While many of the debuts at this year's Tokyo Auto Show feature futuristic concept cars with wacky styling, Mitsubishi chose this year's event to replace its aging Colt, a subcompact hatchback sold in several global markets outside the US. Dubbed the Mirage, the new subcompact resurrects a name previously used by the automaker throughout the 1980s and 1990s and features new styling, a revised interior and updated technology.

The Mirage's most obvious updates are on the outside. While the Colt featured crisp lines and few frills, the Mirage's exterior offers rounded curves and a more endearing look. The automaker's former corporate grille is gone, and the Mirage trades the Colt's aggressive front headlights and fascia for a larger lower grille and generic trapezoidal lights. Other stylistic features include two character lines running down both sides and an abruptly sloping rear end that ditches the Colt's long vertical tail lights for traditional units below the rear window.

Inside, the Mirage offers a crisp, clean int erior with the quality, sizing and features typical of a subcompact car. Shown in a handsome white and black two-tone color scheme, the Mirage's cockpit includes clear gauges, circular air vents on either side of the dashboard with horizontal units in the center and a no-frills center stack with room for an optional full-color navigation screen.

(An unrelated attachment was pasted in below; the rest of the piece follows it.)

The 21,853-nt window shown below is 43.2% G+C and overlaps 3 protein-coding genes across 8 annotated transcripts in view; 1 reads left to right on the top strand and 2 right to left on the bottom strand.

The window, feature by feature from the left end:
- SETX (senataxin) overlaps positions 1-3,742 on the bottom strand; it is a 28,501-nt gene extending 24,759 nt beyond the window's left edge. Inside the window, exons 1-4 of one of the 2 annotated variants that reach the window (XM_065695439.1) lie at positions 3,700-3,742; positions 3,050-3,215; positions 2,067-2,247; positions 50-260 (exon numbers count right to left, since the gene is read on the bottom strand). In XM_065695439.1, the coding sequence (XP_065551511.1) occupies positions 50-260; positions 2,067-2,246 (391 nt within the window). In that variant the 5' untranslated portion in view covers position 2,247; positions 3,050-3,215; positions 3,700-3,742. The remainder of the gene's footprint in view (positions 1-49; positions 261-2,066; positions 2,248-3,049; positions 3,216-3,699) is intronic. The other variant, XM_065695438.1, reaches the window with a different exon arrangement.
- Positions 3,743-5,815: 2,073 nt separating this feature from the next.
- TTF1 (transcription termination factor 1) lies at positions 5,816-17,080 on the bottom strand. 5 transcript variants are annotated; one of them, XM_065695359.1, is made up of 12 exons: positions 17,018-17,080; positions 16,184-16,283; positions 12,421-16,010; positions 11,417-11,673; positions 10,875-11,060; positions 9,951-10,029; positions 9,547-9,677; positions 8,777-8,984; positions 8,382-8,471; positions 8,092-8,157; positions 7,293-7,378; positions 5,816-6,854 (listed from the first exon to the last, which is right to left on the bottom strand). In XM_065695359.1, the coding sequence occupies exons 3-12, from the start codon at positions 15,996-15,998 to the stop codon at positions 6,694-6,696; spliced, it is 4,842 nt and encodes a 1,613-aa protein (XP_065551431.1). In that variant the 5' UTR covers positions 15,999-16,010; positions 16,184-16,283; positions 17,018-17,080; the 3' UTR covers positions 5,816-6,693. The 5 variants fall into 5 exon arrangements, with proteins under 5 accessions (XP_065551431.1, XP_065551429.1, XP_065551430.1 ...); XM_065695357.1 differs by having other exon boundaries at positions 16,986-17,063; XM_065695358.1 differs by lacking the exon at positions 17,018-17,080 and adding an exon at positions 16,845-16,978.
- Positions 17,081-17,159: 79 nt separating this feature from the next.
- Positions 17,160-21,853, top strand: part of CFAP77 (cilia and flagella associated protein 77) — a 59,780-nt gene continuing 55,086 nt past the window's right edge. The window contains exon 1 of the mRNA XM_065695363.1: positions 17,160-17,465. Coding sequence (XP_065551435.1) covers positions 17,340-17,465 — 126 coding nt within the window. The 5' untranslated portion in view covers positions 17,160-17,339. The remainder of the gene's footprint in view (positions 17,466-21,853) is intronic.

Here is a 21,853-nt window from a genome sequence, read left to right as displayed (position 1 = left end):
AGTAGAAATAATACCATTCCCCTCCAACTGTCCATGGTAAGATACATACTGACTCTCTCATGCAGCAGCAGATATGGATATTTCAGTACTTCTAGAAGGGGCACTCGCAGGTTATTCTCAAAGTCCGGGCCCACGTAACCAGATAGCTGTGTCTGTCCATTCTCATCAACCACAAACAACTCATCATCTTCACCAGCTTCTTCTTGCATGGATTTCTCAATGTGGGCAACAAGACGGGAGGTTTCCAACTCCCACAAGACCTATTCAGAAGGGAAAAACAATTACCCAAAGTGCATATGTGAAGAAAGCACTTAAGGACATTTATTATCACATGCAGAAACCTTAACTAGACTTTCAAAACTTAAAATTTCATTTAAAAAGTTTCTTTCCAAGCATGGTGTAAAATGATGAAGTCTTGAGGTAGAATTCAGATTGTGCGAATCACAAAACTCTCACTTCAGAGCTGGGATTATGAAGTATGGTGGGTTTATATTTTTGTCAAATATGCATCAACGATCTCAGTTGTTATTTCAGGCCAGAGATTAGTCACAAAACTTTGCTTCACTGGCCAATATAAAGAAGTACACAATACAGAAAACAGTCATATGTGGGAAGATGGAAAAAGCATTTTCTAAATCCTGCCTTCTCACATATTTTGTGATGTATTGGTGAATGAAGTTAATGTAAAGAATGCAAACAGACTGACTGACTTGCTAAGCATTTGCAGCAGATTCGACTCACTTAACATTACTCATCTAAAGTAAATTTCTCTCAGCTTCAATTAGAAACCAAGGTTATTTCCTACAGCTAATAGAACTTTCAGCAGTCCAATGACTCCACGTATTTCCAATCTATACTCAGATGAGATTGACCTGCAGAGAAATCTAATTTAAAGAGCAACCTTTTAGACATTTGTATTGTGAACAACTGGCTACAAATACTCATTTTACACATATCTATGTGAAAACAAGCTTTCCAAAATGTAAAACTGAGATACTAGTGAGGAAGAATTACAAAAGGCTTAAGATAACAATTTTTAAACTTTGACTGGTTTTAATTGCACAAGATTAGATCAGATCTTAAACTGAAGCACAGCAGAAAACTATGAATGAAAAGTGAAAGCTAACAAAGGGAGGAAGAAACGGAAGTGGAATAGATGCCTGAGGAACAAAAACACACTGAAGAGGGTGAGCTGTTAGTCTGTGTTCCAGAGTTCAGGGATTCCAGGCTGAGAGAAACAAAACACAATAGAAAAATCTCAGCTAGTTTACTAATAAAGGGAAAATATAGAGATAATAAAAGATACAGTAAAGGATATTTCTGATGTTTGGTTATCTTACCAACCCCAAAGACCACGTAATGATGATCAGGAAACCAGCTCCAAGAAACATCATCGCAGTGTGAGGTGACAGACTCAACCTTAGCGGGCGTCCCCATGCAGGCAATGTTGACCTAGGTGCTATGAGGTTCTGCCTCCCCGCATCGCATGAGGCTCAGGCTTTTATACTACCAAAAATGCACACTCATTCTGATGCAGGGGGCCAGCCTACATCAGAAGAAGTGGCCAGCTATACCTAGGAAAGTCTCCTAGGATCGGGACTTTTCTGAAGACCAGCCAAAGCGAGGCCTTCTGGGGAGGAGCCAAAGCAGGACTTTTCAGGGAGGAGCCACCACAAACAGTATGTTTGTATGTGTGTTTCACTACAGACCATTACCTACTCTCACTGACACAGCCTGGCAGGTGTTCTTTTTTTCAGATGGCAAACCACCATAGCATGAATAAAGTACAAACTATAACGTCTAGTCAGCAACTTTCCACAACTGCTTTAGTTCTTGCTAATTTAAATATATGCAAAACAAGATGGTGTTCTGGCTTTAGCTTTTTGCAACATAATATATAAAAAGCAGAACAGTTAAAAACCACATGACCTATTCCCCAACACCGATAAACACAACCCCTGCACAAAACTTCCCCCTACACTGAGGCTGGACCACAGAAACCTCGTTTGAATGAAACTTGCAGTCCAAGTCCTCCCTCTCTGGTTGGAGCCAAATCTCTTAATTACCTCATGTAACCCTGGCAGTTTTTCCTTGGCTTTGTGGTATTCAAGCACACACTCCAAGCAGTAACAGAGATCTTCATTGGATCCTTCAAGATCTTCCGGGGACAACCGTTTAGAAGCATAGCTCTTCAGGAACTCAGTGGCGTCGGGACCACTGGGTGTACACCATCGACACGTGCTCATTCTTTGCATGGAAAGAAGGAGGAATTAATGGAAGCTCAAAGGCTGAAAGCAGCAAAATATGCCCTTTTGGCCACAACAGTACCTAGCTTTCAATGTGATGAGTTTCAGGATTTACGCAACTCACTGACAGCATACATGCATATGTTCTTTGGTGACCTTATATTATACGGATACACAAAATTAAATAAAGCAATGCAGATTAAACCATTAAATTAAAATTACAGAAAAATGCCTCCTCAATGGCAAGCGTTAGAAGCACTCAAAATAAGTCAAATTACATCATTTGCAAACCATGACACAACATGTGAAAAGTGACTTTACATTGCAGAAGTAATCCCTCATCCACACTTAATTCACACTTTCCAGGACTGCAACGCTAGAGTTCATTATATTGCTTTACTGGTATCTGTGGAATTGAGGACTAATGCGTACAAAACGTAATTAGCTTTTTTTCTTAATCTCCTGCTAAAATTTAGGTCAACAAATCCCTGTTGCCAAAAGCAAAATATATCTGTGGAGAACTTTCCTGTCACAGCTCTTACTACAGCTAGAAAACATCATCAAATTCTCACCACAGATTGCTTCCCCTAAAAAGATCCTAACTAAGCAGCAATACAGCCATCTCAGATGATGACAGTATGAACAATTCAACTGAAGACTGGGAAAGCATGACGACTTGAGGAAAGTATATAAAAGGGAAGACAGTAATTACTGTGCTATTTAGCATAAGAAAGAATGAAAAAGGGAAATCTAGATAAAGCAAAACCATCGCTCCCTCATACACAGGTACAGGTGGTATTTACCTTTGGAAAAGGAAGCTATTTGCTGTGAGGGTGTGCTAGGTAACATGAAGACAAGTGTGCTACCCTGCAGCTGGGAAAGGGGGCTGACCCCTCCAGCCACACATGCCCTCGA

Under the hood, the Mirage also undergoes major changes compared to its Colt predecessor. While the Colt's smallest engine was a 1.3-liter four-cylinder, the Mirage will debut with a fuel-sipping 1.0-liter three-cylinder, which is coupled to a continuously-variable automatic transmission to attain the best possible fuel economy. For even better mileage, the Mirage includes Mitsubishi's Auto Stop and Go system, which shuts off the subcompact's engine when idling to avoid wasting fuel. Each feature is part of Mitsubishi's goal to offer best-in-class fuel economy of more than 50 miles per gallon.

According to Mitsubishi, the new Mirage will first arrive in Thailand next March, with other markets following closely behind. Unfortunately for small car fans, the subcompact is unlikely to arrive on US shores.

See more Tokyo Auto Show news.

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Jeffrey Archer is fortunate to have turned a passion for cars into a career. His wide-ranging automotive experience includes work for automakers and dealers in addition to covering the news. When not writing, he spends his time searching for unique cars on AutoTrader.com.

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